So I asked certain people to give five anecdotes about George Maciunas so that we could get to know him through the anecdotes that people remember him by–from Watts, Shiomi, Dick Higgins, Alison Knowles, Ay-o, myself, about a dozen. We thought how to do this–Ay-o went to Japan and I to Europe, and we forgot the whole thing. I mentioned occasionally that Ay-o and I had been planning to do this, and Michele Verges said I’d publish it if you gave it to me.

I started working on it again 10 years later,trying to find people. It took about 10 years to get letters, manuscripts to me to get them all together–and then to bring it together. I wanted to do a book “from womb to tomb” in the words of other people–sometimes with anecdotes–the story of his life, of his death and how he was loved, hated and feared by all these people and their assessment of what he was–great or terrible. Out of the most devastating is that of Allan Kaprow, who zeroes in on the feud with Stockhausen.

And what about this Love-Hate situation with George Maciunas?

We were all kicked out–only two were not kicked out: Ken Friedman and Ben Vautier. We were all prima donnas–all kicked out. Vostell was never let in; George hated his guts. Beuys was never let in. George absolutely despised him, but Beuys loved him. George not only kicked me out–Kopke, Anderson our of Fluxus, but he denounced us to the Soviet press and to the world as fascist thugs–and this was a joke that Eric did: Eric was making a trip through Eastern countries and started to send letters and postcards from Moscow, etc. how we were performing Fluxus in various cities and George believed it, and we were dismissed.

Bici (Hendricks) has one of the most beautiful accounts of the dying. But it was only after he had died that we knew that it was “gossip” . We only renewed our friendship when Jean Brown brought George to an exhibition of mine at Mt. Holyoke– and George said that maybe we can be friends again and gave me a beautiful name box–but I told him we had always been friends, but “you didn’t believe it”. But he never forgave Dick Higgins for Something Else Press.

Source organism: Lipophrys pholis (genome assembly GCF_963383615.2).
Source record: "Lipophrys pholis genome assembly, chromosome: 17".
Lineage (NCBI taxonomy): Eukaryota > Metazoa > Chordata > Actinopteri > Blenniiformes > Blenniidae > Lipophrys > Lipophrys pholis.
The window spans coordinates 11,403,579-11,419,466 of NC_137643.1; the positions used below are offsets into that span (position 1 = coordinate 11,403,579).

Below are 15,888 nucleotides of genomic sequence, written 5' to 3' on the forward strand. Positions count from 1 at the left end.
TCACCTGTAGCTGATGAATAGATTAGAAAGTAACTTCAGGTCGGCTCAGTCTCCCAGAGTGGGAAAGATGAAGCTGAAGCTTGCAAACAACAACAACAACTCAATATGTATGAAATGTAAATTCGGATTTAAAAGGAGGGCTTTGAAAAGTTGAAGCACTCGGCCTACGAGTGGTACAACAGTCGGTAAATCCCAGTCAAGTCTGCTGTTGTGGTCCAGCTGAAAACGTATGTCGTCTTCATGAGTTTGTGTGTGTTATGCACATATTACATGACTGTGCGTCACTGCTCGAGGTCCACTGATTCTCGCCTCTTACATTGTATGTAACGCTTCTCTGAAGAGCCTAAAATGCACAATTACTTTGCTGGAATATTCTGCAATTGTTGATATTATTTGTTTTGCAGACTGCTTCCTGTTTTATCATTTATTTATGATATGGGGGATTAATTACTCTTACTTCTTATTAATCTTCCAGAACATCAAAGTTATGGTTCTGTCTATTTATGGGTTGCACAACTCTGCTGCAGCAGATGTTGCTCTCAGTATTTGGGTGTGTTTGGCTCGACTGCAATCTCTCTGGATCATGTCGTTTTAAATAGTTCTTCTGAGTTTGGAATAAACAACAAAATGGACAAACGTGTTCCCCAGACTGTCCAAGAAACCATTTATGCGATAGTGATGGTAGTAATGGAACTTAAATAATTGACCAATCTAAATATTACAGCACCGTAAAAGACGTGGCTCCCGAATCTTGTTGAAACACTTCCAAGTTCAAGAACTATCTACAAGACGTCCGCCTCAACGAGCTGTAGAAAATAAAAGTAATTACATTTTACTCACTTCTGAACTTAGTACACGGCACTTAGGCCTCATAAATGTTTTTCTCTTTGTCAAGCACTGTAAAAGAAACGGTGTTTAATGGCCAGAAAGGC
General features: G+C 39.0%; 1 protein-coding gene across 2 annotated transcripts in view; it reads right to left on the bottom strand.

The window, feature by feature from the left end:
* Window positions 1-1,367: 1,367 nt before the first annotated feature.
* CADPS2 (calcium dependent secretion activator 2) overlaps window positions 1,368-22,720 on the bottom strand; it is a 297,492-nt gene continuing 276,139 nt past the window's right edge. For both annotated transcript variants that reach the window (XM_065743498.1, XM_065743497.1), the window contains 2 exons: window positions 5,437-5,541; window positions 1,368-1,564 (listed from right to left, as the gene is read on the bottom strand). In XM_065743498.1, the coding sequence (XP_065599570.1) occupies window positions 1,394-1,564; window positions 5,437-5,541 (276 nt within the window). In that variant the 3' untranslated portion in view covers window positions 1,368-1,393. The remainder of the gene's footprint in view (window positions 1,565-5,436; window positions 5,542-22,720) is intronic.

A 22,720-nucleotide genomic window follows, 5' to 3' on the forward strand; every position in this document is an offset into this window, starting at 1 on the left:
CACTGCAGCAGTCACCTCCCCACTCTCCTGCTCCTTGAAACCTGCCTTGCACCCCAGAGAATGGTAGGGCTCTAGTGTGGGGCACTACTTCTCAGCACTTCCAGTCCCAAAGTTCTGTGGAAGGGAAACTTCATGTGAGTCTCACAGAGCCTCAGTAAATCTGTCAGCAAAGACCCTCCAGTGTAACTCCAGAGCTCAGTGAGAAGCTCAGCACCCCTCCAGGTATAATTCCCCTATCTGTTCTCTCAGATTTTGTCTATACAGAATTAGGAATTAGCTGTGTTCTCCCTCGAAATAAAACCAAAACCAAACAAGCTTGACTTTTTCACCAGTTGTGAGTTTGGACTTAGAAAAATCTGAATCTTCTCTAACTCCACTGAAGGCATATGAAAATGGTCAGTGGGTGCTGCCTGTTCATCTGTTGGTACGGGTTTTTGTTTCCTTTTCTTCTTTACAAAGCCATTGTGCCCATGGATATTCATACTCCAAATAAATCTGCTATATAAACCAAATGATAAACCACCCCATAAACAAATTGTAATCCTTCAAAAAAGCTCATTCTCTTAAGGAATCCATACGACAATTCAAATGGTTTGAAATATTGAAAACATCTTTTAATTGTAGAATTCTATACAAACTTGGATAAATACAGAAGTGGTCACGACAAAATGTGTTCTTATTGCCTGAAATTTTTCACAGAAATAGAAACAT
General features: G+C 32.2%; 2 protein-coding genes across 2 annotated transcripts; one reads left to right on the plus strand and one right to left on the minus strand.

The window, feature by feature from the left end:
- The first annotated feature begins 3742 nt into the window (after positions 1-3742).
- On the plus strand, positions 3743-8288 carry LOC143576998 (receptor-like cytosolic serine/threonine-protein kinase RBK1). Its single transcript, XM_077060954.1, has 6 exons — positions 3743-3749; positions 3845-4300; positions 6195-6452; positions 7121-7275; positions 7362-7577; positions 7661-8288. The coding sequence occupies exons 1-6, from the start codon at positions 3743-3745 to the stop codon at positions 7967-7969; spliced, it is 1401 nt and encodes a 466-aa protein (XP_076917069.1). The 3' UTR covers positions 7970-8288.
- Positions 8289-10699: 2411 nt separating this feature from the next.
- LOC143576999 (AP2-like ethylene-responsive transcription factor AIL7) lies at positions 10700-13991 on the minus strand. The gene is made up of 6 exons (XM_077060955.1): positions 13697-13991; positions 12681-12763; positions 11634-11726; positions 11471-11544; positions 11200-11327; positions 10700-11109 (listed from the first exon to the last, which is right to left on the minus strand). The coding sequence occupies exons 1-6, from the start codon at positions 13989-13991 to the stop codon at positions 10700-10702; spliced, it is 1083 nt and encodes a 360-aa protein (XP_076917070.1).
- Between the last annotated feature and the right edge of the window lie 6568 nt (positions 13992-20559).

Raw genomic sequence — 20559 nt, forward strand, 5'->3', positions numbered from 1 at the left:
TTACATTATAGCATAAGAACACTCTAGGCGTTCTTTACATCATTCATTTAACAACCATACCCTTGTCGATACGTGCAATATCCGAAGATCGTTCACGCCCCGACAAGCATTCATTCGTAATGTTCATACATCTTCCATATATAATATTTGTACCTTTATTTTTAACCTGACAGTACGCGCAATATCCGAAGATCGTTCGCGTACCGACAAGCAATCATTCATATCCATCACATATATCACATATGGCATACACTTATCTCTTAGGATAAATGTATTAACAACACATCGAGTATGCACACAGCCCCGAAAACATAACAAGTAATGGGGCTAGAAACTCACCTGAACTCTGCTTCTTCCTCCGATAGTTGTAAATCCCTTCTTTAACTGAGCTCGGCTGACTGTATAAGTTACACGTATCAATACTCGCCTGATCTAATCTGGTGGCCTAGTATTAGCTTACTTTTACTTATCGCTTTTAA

There are those books which dictate Fluxus as defined only by George Maciunas. What is Mr. Fluxus about?

George does not have the last word in this book. There are some 70 people pro and con telling what they think Fluxus is and what Fluxus is not. This is not hero worship. 75% ended up in the garbage, and they could save it for their books, but not this one. And I told some contributors that I was returning stuff asking whether they could try again?

Ken ended by saying he hardly knew him. Ben Vautier loved George very much showing a maximal amount of respect for George with a poem that he wrote. Catalogs have served as amazing new data about Fluxus. Ren≠ Block’s 1962 Wiesbaden Fluxus 1982 is still one of the best. The Fluxus in Germany catalog I believe is the best documentation and it’s too bad it has not been translated.

Do you think that art history books in the future will give Fluxus its due?

I don’t see how they can avoid Fluxus. the time hasn’t quite come yet, but you have some first-rate historians such as Thomas Kellein whose small book on Fluxus published by Thames & Hudson has been translated into German, Japanese and English, and the English edition is now reprinted in a second edition.

And now that Mr. Fluxus is almost here?

Well, the jacket by Ay-O is definitely eye-catching. And I was very happy how the critics treated My Life in Fluxus with great seriousness. It was not a history of Fluxus at all, but was an attempt to show what one member of Fluxus did, what it was like to be part of Fluxus. In this regard, I had many arguments with Jon Hendricks, because he was basing the history of Fluxus on a collection that Gil Silverman was able to buy, which is not complete and not comprehensive.